The old Stafford-High complex remained in company ownership but was leased to tenants until about 1900, when major redevelopment began and the entire site was turned to factory use. This work was designed and overseen by Charles Lomax, the company’s Inspector of Works. The High Street clothing factory was completed in 1901, its almost entirely rebuilt structure including a further two storeys, with an 18 metre high chimney behind (to save confusion I’m saving full description of this building for another post).

Work on the Stafford Street portion began in 1902, and in January 1904 it reopened as a hat factory, where fur, wool, felt, and straw hats were produced. Two years later, the top floor was converted to a mantle and costume factory, but the major rebuilding came in 1919 when a new four-storey block was built at the rear, and two additional storeys were added to the front portion. This was when the Stafford Street building took on its current outward appearance.

A 1918 drawing shows the addition of just one floor and retention of the old facade below, however, a plan deposited in March 1919 shows a total of five floors (including basement) and an entirely remodelled facade in a transitional style reminiscent of the work of Charles Rennie Mackintosh. The designer was William H. Dunning, a Tasmanian-born architect whose other work in Dunedin included the National Bank in Princes Street, Ross Home in North East Valley, the RSA Buildings in Moray Place, and Barton’s Buildings. Fletcher Bros were the builders.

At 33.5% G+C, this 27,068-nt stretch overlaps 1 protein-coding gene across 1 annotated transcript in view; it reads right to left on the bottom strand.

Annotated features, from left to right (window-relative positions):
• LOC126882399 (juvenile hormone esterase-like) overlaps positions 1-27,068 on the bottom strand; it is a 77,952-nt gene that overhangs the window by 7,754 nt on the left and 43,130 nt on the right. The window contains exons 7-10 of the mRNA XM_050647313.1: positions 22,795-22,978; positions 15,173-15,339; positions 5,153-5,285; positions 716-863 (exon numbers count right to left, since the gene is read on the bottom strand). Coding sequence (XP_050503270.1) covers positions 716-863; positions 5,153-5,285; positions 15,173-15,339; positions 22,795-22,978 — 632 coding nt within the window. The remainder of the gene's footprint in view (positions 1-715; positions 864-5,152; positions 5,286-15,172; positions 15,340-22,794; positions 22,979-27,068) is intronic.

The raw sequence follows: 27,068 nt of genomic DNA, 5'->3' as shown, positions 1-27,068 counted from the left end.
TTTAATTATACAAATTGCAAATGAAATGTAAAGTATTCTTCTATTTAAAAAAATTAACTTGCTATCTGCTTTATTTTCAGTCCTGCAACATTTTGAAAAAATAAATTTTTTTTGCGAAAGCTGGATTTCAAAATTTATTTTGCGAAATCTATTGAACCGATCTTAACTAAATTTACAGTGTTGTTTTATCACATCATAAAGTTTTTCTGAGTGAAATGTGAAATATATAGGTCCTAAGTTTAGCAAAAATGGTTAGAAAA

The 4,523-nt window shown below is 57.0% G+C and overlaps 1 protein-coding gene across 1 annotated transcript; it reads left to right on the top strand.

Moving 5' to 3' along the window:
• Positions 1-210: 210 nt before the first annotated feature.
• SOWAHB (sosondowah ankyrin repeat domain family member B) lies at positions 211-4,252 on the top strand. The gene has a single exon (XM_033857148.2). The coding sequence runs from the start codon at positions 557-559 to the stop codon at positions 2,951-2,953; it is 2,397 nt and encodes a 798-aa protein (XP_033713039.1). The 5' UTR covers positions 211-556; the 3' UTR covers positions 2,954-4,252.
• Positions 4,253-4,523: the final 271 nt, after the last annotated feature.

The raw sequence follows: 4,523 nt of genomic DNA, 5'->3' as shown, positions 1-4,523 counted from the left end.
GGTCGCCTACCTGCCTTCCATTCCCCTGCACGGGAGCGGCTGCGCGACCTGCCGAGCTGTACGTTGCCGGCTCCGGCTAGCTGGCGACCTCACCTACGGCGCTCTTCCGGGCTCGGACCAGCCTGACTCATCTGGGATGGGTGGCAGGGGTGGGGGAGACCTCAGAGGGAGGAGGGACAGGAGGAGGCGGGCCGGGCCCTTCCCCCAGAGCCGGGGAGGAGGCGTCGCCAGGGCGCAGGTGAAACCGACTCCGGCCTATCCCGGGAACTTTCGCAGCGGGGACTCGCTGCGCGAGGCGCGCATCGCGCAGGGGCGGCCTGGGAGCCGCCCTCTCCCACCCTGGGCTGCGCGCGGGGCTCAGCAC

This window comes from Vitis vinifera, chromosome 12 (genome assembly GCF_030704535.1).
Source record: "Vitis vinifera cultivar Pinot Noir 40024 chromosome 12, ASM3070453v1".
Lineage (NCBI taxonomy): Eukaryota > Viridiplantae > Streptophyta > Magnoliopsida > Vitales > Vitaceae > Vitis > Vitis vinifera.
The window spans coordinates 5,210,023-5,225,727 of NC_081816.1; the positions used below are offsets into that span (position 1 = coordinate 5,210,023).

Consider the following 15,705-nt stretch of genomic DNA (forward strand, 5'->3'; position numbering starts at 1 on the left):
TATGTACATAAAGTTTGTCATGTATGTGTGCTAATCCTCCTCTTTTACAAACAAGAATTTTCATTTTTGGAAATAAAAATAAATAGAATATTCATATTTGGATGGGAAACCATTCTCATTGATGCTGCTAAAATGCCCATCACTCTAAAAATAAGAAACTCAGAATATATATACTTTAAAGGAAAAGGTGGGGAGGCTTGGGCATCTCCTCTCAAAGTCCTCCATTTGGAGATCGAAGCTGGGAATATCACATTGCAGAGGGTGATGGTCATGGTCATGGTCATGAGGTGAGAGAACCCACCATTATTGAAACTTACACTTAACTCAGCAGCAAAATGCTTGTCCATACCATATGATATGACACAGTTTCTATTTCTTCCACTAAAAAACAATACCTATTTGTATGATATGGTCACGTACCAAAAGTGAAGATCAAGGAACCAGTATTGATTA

Plan lodged August 1918, showing the original proposal for one additional floor. Dunedin City Council Archives.

Plan lodged March 1919, showing the final design with two additional floors and an entirely new facade. Dunedin City Council Archives.

Large windows are a striking feature of the design, and a report in the Evening Star noted: ‘An important principle, copied from America, is as to the lighting. The whole front is practically a window, and in daytime the workers are getting the greatest amount of sunlight that is possible under a roof.’

About 110 young women were employed in the building. The hat factory remained on the first floor, and shirts were made on the second. The third floor housed the costume and mantle departments, and the Evening Star gave a full description of it: